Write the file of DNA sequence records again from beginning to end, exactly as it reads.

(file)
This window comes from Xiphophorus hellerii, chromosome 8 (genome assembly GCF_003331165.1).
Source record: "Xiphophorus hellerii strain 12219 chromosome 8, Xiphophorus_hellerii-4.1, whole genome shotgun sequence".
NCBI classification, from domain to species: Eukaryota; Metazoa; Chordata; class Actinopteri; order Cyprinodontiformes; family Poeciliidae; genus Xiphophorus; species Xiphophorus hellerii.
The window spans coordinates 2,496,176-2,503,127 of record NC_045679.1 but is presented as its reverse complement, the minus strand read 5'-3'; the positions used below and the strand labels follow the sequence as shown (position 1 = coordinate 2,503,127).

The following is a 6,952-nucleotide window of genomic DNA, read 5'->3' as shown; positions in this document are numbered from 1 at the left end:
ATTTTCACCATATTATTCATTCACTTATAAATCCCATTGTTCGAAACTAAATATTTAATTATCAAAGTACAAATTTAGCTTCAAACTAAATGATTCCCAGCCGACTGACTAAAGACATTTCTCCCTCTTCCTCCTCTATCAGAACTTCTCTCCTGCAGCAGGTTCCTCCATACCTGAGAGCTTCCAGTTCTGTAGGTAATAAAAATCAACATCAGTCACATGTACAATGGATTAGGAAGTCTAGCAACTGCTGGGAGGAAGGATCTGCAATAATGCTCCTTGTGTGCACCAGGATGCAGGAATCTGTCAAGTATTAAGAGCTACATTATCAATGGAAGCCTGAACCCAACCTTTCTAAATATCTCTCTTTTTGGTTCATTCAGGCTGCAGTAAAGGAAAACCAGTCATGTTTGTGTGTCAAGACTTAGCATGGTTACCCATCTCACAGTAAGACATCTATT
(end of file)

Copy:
This window comes from Xiphophorus hellerii, chromosome 8 (genome assembly GCF_003331165.1).
Source record: "Xiphophorus hellerii strain 12219 chromosome 8, Xiphophorus_hellerii-4.1, whole genome shotgun sequence".
NCBI classification, from domain to species: Eukaryota; Metazoa; Chordata; class Actinopteri; order Cyprinodontiformes; family Poeciliidae; genus Xiphophorus; species Xiphophorus hellerii.
The window spans coordinates 2,496,176-2,503,127 of record NC_045679.1 but is presented as its reverse complement, the minus strand read 5'-3'; the positions used below and the strand labels follow the sequence as shown (position 1 = coordinate 2,503,127).

The following is a 6,952-nucleotide window of genomic DNA, read 5'->3' as shown; positions in this document are numbered from 1 at the left end:
ATTTTCACCATATTATTCATTCACTTATAAATCCCATTGTTCGAAACTAAATATTTAATTATCAAAGTACAAATTTAGCTTCAAACTAAATGATTCCCAGCCGACTGACTAAAGACATTTCTCCCTCTTCCTCCTCTATCAGAACTTCTCTCCTGCAGCAGGTTCCTCCATACCTGAGAGCTTCCAGTTCTGTAGGTAATAAAAATCAACATCAGTCACATGTACAATGGATTAGGAAGTCTAGCAACTGCTGGGAGGAAGGATCTGCAATAATGCTCCTTGTGTGCACCAGGATGCAGGAATCTGTCAAGTATTAAGAGCTACATTATCAATGGAAGCCTGAACCCAACCTTTCTAAATATCTCTCTTTTTGGTTCATTCAGGCTGCAGTAAAGGAAAACCAGTCATGTTTGTGTGTCAAGACTTAGCATGGTTACCCATCTCACAGTAAGACATCTATT